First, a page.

In a published opinion, the Appellate Division of the New Jersey Superior Court held that a plaintiff need not present expert evidence to establish a prima facie case of breach of express warranty. Instead, a plaintiff simply must present evidence of non-performance in order to shift to defendants the burden of proving that the failure of the product was not caused by a defect. Though raised in a case of modest origins, the future impact of this holding on more complex actions is difficult to predict.
In Ford Motor Credit Co., LLC d/b/a Jaguar Credit v. Mendola, the vehicle purchaser alleged that her engine seized due to a defect, causing substantial damages. She asserted claims against the manufacturer and seller for negligence and breach of warranty. Defendants responded that the damage was the result of plaintiff’s misuse and improper maintenance of the vehicle. At the close of discovery, the trial court granted summary judgment for defendants based on the purchaser’s failure to produce an expert report substantiating the existence of a defect.
The Appellate Division affirmed the trial court’s ruling with respect to the tort claims. Confirming once again that motor vehicles are complex instrumentalities, the appellate court found that, without an expert report, “allowing a jury to determine liability based on a negligence claim would require impermissible speculation as to causation, and hence, negligence.” The court further affirmed the dismissal of these claims under the New Jersey Product Liability Act (PLA), which precludes tort claims for harm caused to the product itself, or for consequential economic losses caused by a defective product.
The court reached a different conclusion, however, with respect to the contract-based express warranty claim. Although expert evidence is required to prove the existence of a defect, the court held that an express warranty claim does not require the existence of a defect. Instead, “a prima facie case of express warranty only requires evidence of non-performance by the warrantor.” The court added that “mere failure of promised performance” is enough to establish the causation element of a breach of express warranty claim.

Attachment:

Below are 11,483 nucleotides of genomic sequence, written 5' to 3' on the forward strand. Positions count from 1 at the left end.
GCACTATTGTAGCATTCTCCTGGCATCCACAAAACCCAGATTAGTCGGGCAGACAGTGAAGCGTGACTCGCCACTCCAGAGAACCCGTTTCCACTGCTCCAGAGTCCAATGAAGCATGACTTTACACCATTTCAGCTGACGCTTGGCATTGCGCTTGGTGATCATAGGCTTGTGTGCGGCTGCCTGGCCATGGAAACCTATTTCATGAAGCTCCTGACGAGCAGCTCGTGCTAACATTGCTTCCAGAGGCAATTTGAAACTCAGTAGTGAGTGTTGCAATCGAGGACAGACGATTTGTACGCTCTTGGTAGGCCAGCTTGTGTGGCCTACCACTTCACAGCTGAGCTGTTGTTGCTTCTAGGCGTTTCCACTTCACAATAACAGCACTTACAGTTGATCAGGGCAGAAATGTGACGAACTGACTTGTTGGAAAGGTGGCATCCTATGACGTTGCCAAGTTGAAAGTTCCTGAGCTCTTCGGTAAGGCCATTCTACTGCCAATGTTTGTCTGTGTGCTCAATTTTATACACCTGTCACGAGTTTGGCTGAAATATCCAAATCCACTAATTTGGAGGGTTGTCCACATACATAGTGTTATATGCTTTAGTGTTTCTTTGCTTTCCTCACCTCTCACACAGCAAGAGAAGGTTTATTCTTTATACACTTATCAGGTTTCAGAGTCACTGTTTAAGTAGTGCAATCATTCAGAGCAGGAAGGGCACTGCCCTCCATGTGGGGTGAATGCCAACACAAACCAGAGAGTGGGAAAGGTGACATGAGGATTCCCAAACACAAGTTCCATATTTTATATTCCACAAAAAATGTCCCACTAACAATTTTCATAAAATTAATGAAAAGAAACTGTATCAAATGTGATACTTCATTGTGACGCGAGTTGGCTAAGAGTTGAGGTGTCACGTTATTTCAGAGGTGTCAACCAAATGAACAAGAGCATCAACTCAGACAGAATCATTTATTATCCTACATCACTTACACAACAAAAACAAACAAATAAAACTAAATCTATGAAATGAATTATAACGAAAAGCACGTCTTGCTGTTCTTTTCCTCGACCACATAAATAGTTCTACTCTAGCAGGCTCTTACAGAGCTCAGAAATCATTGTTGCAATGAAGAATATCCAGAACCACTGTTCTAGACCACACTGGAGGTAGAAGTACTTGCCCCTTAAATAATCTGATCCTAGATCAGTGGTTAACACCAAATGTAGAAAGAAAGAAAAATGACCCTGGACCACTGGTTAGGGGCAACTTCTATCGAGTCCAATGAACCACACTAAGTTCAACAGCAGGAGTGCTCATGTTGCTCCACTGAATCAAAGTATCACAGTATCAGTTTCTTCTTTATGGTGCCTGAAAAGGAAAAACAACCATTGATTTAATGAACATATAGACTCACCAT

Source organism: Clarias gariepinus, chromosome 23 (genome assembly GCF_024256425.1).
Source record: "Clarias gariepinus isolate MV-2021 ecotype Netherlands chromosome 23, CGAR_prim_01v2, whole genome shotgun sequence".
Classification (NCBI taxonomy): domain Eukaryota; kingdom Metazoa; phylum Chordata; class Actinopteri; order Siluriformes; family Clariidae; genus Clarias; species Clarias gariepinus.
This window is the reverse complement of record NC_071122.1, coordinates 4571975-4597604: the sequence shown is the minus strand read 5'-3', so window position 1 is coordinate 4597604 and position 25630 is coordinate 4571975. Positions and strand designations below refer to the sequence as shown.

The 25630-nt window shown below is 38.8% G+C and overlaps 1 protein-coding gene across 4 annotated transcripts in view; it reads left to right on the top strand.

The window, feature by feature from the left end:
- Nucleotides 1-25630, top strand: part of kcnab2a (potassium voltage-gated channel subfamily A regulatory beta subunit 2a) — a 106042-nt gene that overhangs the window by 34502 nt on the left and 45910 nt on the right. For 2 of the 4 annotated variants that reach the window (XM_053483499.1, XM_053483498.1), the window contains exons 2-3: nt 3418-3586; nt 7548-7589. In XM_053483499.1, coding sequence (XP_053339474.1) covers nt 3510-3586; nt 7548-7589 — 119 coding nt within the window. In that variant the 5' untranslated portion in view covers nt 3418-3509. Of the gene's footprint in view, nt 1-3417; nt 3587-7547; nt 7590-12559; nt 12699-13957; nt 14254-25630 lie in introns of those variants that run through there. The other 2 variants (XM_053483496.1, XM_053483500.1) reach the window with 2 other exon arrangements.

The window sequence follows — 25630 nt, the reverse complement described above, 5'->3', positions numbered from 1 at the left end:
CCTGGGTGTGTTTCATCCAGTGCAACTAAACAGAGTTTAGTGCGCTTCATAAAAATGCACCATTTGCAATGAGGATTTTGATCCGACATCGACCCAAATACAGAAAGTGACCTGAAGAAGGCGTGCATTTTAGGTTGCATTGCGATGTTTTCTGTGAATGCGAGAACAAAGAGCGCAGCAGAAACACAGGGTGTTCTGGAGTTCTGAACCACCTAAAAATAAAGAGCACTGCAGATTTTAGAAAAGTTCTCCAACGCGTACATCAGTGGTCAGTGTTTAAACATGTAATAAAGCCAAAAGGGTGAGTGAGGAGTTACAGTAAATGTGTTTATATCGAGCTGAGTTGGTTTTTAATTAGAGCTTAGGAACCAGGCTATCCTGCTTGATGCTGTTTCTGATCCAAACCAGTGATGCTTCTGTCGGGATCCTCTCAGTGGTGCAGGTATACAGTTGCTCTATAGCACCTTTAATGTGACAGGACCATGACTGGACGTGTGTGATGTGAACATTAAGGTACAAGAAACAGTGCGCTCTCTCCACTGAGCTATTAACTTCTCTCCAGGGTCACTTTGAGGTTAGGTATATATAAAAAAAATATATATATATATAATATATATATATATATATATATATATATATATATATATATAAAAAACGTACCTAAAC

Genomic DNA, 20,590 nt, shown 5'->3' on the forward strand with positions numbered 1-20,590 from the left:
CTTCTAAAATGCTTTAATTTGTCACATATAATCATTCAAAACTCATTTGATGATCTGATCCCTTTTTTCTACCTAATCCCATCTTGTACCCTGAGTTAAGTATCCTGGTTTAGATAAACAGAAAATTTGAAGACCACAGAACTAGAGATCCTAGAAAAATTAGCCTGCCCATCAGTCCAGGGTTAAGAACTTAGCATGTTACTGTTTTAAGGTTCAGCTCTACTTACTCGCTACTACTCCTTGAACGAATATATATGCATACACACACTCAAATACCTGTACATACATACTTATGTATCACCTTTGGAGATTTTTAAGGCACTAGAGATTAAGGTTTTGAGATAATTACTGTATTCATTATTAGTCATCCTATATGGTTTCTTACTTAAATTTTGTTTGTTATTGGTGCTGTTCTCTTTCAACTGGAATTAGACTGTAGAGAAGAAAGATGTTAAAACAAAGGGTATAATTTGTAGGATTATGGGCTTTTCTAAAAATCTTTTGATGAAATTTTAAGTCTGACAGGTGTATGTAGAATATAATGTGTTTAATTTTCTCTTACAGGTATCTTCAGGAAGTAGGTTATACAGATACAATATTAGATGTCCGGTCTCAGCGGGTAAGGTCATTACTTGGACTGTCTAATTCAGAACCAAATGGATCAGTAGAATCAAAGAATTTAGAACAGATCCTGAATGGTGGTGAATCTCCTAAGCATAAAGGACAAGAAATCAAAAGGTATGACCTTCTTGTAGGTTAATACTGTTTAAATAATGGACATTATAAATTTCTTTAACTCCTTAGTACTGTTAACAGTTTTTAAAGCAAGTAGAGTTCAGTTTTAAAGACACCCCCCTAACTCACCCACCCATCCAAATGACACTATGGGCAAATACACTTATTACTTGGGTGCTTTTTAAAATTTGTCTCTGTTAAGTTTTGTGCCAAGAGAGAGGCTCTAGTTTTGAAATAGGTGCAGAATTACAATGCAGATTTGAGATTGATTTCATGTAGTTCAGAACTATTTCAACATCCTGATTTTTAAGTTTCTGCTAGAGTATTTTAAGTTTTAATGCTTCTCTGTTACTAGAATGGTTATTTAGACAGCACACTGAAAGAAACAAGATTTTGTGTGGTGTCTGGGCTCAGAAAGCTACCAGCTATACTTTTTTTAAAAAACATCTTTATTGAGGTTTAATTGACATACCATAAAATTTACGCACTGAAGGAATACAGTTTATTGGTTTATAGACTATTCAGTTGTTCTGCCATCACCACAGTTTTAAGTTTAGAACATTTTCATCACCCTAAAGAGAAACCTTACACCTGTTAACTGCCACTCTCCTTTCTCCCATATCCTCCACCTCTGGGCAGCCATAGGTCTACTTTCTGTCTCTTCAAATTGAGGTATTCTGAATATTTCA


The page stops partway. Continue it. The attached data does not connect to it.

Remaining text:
Appearing to depart from the language of the contract, the court observed that manufacturers and sellers are in a better position both to detect the cause of failed performance and to pass the costs of such detection on to consumers. As a result, the court concluded, “it is fair and reasonable that the manufacturer or seller bear the burden of proving that . . . the failure of the vehicle was unrelated to the terms of the express warranty.” Moreover, despite finding that the purchaser enjoyed a lighter burden in establishing a prima facie claim of breach, the court determined that defendants’ claim of misuse required expert evidence.
While effective use of contract language may help to mitigate the impact of this holding in future cases, it is clear that defendants in breach of warranty actions must be prepared to offer expert evidence to disprove causation even where plaintiffs have proffered no expert evidence in support of an alleged defect.